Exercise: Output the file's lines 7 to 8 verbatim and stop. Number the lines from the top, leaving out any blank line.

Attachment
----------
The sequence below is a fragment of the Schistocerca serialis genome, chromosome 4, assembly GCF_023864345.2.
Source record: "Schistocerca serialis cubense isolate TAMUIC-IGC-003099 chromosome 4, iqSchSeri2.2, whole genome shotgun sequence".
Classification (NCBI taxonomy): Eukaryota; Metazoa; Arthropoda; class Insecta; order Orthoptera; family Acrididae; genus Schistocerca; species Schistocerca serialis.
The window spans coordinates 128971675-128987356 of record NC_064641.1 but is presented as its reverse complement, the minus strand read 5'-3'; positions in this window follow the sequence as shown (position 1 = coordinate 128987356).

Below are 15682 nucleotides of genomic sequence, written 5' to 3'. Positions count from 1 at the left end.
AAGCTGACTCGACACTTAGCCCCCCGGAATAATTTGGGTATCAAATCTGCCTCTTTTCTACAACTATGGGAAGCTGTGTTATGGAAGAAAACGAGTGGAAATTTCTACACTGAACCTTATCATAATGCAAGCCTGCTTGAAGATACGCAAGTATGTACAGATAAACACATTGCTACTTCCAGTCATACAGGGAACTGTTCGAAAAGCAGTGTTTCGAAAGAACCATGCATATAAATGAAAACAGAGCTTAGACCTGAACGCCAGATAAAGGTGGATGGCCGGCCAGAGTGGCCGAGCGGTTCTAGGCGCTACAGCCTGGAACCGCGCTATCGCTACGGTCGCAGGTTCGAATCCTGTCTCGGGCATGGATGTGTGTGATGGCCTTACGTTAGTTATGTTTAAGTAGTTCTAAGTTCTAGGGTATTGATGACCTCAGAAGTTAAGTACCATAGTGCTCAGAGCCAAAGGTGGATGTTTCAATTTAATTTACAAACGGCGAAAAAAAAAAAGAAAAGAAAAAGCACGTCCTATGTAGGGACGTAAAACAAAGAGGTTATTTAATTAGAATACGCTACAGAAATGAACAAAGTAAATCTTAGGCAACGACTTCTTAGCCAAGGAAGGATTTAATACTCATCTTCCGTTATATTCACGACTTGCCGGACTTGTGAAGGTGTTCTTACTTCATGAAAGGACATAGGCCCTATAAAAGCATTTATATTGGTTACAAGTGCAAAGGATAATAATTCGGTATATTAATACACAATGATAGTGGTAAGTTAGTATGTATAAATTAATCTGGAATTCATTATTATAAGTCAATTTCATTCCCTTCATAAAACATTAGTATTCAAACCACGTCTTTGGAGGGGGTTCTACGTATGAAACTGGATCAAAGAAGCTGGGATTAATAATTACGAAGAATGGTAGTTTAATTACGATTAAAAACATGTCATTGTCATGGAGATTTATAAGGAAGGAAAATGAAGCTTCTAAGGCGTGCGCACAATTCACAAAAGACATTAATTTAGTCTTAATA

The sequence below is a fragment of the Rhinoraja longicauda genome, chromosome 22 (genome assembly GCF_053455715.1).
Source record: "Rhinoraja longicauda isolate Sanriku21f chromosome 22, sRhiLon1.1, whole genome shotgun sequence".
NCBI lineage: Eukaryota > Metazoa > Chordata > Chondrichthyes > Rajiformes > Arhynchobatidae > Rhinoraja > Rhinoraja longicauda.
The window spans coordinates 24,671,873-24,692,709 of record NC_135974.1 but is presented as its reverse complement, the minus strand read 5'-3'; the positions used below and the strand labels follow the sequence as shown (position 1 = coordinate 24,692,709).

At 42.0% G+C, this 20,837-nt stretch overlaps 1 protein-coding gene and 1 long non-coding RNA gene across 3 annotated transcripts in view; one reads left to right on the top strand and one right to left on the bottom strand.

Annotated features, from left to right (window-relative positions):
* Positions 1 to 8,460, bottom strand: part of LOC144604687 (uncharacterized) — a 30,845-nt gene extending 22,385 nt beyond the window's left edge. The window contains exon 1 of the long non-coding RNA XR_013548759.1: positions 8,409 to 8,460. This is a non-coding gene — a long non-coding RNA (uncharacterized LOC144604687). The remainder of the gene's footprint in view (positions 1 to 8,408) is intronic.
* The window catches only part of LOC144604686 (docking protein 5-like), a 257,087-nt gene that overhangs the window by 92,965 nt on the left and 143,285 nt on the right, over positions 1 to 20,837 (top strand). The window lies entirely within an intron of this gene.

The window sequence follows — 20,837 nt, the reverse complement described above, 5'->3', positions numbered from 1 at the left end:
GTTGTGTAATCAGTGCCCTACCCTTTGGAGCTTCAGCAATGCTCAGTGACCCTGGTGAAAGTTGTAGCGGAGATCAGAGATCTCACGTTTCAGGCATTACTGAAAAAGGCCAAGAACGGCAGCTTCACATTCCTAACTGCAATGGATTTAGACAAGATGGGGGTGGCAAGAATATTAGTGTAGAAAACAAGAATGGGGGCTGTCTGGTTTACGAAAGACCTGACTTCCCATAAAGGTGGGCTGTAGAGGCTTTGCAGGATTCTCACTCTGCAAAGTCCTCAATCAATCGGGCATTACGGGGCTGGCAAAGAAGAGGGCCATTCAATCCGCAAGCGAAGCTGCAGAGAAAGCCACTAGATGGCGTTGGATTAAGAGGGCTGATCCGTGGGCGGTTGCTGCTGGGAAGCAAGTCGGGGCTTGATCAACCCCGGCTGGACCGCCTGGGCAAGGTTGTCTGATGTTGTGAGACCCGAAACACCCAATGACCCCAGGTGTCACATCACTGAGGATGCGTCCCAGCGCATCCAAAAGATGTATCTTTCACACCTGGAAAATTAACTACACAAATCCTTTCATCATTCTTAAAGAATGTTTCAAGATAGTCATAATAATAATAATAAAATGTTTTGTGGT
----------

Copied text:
The sequence below is a fragment of the Rhinoraja longicauda genome, chromosome 22 (genome assembly GCF_053455715.1).
Source record: "Rhinoraja longicauda isolate Sanriku21f chromosome 22, sRhiLon1.1, whole genome shotgun sequence".